The GP phoned yesterday and wanted to do a telephone consultation with her next week. Knowing this wouldn’t work I made arrangements to see the GP today so I could be there with Rebecca and give her some moral support while we sort out this mystery issue (as we’ve received no actual confirmation from the GP what this is all about). Doctors stress Rebecca out at the best of times given she’s had a slew of rough experiences in the past with them over a number of issues, so she’s been pretty on edge since yesterday.

(Rebecca: I’ve had so many care failures and obstacles before that I am disheartened and now even afraid to go to the GP. It took so much and the help of my Chrissy to just simply go and say “Hello I have a problem”. I am so distraught with it all.)

Just as we were about to head off out the door we get a call from the surgery. They’ve cancelled the appointment as the GP isn’t sure if he can sort out this issue in a 10 minute slot. I explain to them how stressed out Rebecca is over all this and why I need to be there with her. They insist they can’t sort things out today and insist on an evening appointment a little over a week away as this will be the first chance me and Rebecca will both be off work together. With all this going on I now have Rebecca in one arm sobbing her heart out and the phone in the other.

This illustrates a larger problem though, namely the detrimental effect on the mental health of so many transgender people who have to wait a ridiculous amount of time to get any support with transitioning due to the increasingly ass backwards setup we have in this country.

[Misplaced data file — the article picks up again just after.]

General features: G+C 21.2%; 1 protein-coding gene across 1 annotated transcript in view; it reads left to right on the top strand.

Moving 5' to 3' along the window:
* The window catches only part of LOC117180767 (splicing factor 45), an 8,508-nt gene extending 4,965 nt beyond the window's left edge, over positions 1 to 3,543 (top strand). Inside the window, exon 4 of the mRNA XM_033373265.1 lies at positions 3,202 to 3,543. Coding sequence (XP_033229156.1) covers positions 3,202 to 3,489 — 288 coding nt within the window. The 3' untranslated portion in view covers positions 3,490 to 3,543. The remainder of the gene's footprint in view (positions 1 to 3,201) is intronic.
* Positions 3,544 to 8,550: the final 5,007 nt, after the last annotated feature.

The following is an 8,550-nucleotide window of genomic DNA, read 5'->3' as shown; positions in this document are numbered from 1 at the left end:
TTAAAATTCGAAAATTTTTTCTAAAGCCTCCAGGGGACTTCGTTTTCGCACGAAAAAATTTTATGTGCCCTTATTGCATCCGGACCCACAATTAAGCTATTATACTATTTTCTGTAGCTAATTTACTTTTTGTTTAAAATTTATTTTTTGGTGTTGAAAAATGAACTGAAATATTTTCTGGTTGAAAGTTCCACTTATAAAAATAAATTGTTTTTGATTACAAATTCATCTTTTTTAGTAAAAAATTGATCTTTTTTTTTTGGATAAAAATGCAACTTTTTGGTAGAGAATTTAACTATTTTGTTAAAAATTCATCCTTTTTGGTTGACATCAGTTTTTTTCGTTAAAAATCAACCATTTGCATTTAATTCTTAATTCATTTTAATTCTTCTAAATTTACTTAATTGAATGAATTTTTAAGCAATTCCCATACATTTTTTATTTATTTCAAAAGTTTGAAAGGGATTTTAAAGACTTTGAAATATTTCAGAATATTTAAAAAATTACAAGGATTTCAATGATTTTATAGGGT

Most trans people have spent years dealing with their inner demons and finally deciding to speak up and ask for medical help with transitioning. To be told it’ll be at least a year for any initial consultation, several months to a year for a second opinion before they’ll think of dispensing hormones puts an incalculable amount of stress upon individuals. Add in the fact the total crap-shoot that is the process of obtaining a bridging prescription, dependant on weather your GP feels competent enough to monitor your levels or not and it’s no wonder so many trans people take matters into their own hands, as my partner has.

(Rebecca: It is not fun for your partner, who can’t stand needles anyway, to watch you on a Sunday night sticking a needle in your backside as you perform your own intramuscular injections or taking medication that’s actually for people who have heart disease in quantities that should kill you. And this isn’t just about getting a girly look. This is to improve my mental health and stability so I can function as a normal person. Or as normal as it gets when you’re transgender in a society that shuns and ridicules you for trying to live.)